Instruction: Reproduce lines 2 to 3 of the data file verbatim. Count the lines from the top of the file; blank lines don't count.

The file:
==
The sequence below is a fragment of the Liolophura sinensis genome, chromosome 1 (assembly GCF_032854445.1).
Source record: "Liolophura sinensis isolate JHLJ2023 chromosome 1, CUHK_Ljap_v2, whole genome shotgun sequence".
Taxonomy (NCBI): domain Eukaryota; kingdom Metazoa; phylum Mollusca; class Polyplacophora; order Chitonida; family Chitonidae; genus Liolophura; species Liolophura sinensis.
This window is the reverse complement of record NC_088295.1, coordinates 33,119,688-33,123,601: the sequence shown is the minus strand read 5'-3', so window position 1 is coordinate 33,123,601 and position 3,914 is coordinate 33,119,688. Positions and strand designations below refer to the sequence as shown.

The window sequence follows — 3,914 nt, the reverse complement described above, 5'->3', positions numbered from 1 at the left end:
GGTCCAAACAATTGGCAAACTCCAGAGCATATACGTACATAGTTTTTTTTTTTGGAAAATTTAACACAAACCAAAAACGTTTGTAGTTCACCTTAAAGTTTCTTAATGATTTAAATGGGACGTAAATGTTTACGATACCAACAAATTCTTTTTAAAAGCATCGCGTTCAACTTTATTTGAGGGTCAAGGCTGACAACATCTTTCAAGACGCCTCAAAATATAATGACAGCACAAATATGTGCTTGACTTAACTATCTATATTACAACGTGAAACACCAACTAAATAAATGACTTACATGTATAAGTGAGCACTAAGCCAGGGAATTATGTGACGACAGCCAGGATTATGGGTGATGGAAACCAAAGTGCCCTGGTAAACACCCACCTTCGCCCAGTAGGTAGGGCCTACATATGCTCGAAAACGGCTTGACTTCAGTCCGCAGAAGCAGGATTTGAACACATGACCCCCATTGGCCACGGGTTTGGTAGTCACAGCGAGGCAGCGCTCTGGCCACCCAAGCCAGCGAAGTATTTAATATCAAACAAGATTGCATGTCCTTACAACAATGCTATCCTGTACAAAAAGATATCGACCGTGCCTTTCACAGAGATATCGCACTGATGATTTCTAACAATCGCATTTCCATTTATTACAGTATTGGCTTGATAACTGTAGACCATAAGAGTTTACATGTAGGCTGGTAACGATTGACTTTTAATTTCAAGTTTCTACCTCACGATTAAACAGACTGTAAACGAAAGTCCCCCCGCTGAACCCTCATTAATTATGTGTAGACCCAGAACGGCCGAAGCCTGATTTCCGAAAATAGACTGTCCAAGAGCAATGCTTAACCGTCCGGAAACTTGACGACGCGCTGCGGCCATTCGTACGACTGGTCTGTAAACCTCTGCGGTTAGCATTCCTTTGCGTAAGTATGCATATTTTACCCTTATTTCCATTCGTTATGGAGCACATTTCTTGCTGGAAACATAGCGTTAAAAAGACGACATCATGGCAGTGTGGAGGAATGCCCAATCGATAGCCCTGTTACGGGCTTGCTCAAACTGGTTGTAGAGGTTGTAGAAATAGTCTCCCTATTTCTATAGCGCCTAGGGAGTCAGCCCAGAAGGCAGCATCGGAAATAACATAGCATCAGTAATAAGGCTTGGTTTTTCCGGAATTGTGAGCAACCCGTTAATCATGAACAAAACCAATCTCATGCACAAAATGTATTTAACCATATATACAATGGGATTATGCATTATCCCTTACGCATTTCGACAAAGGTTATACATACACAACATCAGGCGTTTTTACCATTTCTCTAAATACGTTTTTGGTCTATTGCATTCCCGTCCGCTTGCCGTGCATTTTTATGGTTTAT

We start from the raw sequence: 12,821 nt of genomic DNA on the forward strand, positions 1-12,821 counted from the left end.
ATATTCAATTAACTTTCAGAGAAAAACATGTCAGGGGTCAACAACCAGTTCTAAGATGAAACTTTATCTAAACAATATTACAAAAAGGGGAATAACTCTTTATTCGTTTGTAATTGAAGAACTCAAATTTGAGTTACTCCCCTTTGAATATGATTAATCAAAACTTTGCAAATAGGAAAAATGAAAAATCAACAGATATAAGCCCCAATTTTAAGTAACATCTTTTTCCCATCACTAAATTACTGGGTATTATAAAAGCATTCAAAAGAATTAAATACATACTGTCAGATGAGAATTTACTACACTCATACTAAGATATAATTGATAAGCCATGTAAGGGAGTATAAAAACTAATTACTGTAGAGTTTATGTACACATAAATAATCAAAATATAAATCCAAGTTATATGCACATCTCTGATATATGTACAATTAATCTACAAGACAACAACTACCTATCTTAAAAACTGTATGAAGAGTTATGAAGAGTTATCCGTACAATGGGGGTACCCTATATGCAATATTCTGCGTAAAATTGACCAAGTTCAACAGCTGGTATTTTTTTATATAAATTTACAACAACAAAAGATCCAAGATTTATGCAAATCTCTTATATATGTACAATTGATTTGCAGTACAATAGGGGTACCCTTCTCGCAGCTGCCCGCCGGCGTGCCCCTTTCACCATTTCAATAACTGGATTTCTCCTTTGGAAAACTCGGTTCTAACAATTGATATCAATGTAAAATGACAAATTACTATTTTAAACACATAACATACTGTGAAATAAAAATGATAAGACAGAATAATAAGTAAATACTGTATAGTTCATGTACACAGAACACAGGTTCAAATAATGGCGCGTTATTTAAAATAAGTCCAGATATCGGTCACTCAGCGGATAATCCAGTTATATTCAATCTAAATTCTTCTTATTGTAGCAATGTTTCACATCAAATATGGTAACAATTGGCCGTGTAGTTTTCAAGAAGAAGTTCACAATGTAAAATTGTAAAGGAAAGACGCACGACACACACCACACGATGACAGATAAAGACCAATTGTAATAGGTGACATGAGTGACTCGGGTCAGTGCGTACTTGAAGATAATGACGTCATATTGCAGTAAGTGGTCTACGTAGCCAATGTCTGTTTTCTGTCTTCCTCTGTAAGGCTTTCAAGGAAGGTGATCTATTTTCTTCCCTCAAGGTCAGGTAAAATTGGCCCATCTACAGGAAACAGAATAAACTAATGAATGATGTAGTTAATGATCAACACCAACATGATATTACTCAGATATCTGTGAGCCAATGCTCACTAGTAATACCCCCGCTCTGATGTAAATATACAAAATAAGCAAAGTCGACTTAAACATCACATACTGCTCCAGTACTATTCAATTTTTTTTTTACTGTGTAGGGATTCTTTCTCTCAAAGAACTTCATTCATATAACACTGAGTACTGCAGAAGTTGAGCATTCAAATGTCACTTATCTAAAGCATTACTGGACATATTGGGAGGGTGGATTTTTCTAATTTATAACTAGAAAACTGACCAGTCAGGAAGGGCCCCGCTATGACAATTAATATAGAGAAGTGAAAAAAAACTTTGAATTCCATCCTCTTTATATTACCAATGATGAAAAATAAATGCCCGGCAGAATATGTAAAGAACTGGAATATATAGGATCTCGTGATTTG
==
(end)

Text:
Source record: "Liolophura sinensis isolate JHLJ2023 chromosome 1, CUHK_Ljap_v2, whole genome shotgun sequence".
Taxonomy (NCBI): domain Eukaryota; kingdom Metazoa; phylum Mollusca; class Polyplacophora; order Chitonida; family Chitonidae; genus Liolophura; species Liolophura sinensis.